Dr. Algernon Sidney Carpenter, son of Dr. Eber and Judith (Greene) Carpenter, was born in Alstead, N. H., October 16, 1814, and was descended from a family pre-eminently distinguished by the large number of skillful physicians it produced. He was educated in the common schools of his native town, and at Middlebury Medical college, from which he received the degree of M. D., in June, 1837. While acquiring his education he taught school in various places, and was, for a short time, in a store at Chesterfield. With the exception of a few years spent in Gardner and Northfield, Mass., his entire professional life of forty-eight years was passed in Keene. He stood in the front rank in his profession. and enjoyed a success which was unsurpassed by any practitioner in this part of New Hampshire. He was an honor to a profession which he reverently believed reflected high honors upon its members; and during his long, intelligent and conscientious practice, he gained, in an eminent degree, the respect and confidence of those who were the recipients of his indefatigable, ministrations. He was peculiarly sensitive to any violation of the conventional rules of medical etiquette, and was severe in his condemnation of charlatanism. He felt a deep interest in all that pertained to the welfare of Keene, and was prominent in its social life. He was a conspicuous member of the order of Free and Accepted Masons, and held official rank in many Masonic societies; but at the time of his death, which occurred March 4, 1885, was not in affiliation with them. He was a studious and thoughtful man, well known for the strength and positiveness of his views upon all subjects, especially religion and politics. In theology he was a rationalist, but not of the econoclastic school. His religious convictions were the result of reason and scientific research. He had a deep reverence for truth and sincerity, but was equally abhorrent of what he conceived to be error and hypocrisy. He was unusually familiar with Bible literature, and had memorized many favorite scripture passages. Like all liberal thinkers, he emphasized the spirit more than the letter. In politics he was an ardent Democrat of the old school; believing in the States rights doctrine, and what he regarded the “strict construction of the constitution.” His active brain made him fond of literature. He was a fluent speaker and a clear and terse writer.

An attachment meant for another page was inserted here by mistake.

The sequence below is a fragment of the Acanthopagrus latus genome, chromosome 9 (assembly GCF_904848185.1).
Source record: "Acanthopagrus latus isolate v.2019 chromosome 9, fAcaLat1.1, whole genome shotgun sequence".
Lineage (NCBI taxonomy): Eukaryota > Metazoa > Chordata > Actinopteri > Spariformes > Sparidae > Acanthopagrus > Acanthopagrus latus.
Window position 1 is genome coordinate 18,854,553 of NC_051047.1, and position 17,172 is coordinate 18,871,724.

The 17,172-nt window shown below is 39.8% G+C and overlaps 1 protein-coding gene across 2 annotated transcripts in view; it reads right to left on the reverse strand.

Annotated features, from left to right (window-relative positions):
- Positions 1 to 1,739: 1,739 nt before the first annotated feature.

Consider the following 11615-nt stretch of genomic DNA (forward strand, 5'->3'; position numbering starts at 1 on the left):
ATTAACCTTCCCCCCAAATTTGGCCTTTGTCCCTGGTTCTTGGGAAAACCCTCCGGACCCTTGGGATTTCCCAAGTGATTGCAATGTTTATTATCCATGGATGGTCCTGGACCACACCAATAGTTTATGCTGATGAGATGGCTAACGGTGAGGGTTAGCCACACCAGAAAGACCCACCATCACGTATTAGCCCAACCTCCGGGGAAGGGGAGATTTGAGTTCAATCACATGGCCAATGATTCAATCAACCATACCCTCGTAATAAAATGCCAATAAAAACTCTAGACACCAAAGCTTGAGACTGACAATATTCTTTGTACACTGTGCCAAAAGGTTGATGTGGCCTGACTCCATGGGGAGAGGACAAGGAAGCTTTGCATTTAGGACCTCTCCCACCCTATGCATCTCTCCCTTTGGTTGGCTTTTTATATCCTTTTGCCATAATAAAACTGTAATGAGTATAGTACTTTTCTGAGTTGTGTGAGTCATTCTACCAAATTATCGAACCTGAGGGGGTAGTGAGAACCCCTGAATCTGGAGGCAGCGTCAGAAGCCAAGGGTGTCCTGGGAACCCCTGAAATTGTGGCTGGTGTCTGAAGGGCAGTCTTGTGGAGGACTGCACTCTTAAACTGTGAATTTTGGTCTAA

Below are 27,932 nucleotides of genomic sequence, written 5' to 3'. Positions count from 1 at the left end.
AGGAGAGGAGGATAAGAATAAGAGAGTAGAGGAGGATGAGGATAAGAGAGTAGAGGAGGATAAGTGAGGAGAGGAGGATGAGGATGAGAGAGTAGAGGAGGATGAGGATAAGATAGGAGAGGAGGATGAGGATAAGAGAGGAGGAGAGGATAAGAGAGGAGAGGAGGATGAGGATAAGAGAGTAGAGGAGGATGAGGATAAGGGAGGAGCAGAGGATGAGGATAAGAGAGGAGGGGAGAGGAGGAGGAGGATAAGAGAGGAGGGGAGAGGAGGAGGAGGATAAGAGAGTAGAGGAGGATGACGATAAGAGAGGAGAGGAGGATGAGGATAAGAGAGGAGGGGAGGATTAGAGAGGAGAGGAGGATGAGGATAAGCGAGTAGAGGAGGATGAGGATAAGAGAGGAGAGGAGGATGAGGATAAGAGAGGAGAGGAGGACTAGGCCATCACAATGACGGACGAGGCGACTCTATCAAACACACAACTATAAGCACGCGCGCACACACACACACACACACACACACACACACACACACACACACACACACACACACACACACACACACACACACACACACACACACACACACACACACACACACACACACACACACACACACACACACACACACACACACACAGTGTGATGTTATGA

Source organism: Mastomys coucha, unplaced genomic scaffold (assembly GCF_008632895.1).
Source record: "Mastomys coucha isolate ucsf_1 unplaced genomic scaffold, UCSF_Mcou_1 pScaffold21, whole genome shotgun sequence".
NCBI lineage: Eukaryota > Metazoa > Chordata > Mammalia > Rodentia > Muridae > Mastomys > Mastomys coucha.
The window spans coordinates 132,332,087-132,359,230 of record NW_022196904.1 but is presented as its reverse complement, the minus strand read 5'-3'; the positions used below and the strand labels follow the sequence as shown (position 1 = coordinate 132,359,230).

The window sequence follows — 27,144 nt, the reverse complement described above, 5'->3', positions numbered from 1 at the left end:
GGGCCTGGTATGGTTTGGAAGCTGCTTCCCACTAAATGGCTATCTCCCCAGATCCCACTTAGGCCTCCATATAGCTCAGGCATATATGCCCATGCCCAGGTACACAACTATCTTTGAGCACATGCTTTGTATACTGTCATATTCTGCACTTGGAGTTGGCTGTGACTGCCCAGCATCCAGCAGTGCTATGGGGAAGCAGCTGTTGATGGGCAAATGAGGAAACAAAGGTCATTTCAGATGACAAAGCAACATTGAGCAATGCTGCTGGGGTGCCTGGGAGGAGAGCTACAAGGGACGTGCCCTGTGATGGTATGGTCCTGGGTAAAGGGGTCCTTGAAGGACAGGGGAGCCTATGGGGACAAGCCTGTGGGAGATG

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November 30, 1859, Dr. Carpenter was married in the Unitarian church at Keene, to Miss Jennie F. Coolidge, daughter of Hon. Henry and Calista (Pond) Coolidge, of Keene. They had two daughters, Miss Mary and Miss Carrie, who, with their mother, survive him.